“Many people spread their cloaks on the road, while others spread branches they had cut from the fields. Those who went ahead and those who followed shouted, ‘Hosanna!’….. Jesus entered Jerusalem and went to the temple. He looked around at everything.” From Mark 11:1-11, NIV.
“Now to the gate of my Jerusalem, the seething holy city of my heart, the saviour comes. But will I welcome him?” From Palm Sunday: a sonnet by Malcolm Guite.
It’s a year ago since the national lockdown meant that places of worship had to close and many churches began worship online. Due to the very slow broadband here at the time, St Melangell’s was unable to do this so, last Palm Sunday, I posted a reflection having seen the shadow of what seemed to be palm-like branches reflected onto the kitchen wall. It was just the sun shining through the plants on the windows sill but it gladdened my heart briefly at a time of uncertainty and astonishment – who would have thought that places of worship would be closed throughout Holy Week and Easter?
A year on, it therefore seems appropriate that it was just before Palm Sunday when the Welsh Government announced last Friday the easing of some restrictions including the freedom to travel within Wales and use self-catering accommodation. Just as Jesus rode through the open gate of the city of Jerusalem, so the gates and doors of some previously closed places can now begin to open – albeit on a restricted basis. Other UK countries have not been able to make the same decision and it’s not yet possible to travel to Wales from England but it’s clear that a cautious emergence is underway here – though not in many other countries abroad where coronavirus still rages.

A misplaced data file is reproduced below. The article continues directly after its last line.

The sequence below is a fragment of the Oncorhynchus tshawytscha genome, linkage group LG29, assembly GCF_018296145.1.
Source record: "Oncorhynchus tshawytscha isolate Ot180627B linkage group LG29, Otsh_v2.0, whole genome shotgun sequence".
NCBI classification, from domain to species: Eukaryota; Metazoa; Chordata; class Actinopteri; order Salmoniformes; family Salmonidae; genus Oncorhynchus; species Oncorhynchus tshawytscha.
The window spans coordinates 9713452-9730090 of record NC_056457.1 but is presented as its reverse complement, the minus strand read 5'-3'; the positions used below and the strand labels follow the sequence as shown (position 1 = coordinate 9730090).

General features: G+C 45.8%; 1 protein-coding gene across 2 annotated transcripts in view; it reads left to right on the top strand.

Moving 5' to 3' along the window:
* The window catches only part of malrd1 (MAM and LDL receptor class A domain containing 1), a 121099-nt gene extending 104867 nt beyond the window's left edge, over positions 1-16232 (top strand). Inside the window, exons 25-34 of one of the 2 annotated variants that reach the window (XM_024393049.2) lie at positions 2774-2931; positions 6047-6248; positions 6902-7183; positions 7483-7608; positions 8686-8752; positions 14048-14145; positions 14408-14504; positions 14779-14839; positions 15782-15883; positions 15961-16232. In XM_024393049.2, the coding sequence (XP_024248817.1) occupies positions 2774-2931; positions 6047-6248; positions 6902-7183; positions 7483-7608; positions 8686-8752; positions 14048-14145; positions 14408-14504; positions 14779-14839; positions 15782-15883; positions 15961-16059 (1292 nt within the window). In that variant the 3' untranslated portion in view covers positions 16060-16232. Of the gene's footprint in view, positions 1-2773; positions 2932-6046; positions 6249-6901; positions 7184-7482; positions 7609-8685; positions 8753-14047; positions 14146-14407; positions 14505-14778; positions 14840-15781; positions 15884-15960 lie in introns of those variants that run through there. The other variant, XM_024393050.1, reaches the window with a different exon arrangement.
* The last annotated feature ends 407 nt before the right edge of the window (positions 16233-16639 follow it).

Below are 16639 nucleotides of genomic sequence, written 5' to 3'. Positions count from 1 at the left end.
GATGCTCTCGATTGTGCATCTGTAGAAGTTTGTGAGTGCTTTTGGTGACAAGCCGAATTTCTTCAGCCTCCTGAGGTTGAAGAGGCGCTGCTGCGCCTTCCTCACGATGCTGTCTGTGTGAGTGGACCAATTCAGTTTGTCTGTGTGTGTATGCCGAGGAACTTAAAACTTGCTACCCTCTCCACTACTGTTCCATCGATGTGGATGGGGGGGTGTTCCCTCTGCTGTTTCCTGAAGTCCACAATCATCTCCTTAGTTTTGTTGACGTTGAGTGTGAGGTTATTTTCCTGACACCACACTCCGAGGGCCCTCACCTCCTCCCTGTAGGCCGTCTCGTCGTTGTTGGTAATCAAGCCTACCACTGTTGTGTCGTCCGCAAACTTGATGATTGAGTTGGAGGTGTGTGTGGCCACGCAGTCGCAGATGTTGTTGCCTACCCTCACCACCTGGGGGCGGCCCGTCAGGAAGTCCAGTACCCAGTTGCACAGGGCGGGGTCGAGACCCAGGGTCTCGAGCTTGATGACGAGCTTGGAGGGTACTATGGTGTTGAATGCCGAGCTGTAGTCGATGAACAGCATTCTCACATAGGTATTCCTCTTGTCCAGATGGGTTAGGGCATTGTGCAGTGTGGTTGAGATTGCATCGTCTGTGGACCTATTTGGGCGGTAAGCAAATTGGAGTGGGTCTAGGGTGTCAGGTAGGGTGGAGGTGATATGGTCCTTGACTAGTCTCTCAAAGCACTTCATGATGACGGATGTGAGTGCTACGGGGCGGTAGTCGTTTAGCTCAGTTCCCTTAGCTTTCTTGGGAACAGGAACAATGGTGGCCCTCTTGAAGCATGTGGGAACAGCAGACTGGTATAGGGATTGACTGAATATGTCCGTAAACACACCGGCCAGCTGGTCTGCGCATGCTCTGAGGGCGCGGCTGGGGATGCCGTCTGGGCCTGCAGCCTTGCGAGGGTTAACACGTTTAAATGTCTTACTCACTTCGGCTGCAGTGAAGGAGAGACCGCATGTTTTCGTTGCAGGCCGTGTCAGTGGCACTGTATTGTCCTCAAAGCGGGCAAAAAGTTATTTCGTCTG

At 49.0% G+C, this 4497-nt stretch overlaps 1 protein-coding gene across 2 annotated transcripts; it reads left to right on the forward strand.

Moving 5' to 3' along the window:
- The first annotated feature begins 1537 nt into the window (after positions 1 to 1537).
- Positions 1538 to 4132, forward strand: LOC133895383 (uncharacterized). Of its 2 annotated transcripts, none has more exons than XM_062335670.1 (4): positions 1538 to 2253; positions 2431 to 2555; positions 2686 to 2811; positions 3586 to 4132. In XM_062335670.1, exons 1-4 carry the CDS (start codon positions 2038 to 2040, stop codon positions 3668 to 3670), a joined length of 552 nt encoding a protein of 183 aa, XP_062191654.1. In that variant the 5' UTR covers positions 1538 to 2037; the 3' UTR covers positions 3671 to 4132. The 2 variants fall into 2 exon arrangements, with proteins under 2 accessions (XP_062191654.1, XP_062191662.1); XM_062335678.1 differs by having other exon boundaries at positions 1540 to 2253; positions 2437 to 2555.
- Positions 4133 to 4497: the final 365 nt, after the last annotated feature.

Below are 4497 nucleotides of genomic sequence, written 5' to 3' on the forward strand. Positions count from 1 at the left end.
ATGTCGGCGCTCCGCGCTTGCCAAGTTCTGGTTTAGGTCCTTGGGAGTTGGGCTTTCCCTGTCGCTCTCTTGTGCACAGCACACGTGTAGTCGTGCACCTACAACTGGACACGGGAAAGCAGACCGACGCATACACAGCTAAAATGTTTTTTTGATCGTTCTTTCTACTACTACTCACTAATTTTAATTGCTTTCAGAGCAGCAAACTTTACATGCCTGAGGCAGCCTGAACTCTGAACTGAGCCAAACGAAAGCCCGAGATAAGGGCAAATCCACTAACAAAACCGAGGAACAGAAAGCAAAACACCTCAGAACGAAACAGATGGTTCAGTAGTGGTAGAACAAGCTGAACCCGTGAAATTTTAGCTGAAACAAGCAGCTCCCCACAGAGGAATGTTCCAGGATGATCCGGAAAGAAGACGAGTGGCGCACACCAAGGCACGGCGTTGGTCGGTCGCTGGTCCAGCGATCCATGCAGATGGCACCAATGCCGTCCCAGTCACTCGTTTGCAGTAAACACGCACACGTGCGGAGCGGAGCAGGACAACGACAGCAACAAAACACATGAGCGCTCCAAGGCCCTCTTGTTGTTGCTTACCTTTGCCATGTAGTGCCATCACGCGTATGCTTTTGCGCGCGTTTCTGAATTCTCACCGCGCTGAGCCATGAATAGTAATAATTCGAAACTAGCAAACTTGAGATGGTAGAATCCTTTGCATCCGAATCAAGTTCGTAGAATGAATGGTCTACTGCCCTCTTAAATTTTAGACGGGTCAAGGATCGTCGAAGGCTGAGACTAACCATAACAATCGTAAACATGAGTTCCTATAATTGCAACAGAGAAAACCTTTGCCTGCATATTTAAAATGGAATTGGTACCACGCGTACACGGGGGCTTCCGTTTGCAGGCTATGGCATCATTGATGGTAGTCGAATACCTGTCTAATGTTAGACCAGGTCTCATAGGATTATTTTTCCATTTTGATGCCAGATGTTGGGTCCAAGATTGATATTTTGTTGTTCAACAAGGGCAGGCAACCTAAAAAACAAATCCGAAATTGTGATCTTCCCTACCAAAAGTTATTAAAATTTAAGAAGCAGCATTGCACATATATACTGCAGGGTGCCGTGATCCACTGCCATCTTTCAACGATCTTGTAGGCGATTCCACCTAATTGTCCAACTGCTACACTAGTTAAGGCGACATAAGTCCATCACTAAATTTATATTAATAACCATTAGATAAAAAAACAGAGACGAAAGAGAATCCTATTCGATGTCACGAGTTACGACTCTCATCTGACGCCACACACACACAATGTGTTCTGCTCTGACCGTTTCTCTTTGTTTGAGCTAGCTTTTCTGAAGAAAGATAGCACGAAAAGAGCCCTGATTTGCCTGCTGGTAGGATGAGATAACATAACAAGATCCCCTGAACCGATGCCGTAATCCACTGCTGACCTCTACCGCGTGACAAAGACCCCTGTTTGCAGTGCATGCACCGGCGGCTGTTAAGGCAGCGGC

In St. Melangell’s church today, as can be seen in the photo, the sanctuary rail which is normally closed has also been opened as a reminder that Jesus’ entry into Jerusalem and then the temple happened then and still happens now. The procession of palms and all the things that make up the customary liturgy of Palm Sunday can’t happen in all churches yet – but are happening in modified ways elsewhere. Today, instead of using the traditional imported palm crosses, many will bring what they have fashioned from foliage nearby, just as those crowds did at the time of Jesus’ triumphal entry into Jerusalem. Like those crowds, we too will shout Hosanna – although for many this will initially be in a solitary way at home before being echoed online. Technology means that people can still gather virtually, that worship can happen and prayers can still be prayed as well as concerns and hopes shared. Where there’s a will……
Today’s Gospel reading indicates that, after the triumphal entry into Jerusalem and the welcome of the crowd, Jesus entered the temple and just looked around at everything at that stage. In the coming days, we may not be able to be part of a crowd yet but there will be opportunities in all that lies ahead to prepare his way in the smaller steps and acts that may – or may not – be possible. This Palm Sunday, as the triumphal entry of Jesus is observed in the cities, communities and places of worship of our day, is he still made as welcome? And, as Jesus seeks entry to the temple of our hearts and looks around at everything there, what does his gaze reveal?
With my prayers,
A prayer for Palm Sunday
God of Love, as the ultimate sacrifice of Jesus draws close, and he prepares to face capture, trial and death, your Gospel calls our attention to the donkey: the humble, patient, loveable creature carrying Our Saviour into Jerusalem. Give us the same patience, obedience and humility to hear your calming voice amidst the concerns we face this week, that we may trust you as our Guide, and know you as our Saviour. Amen. Canon Carol Wardman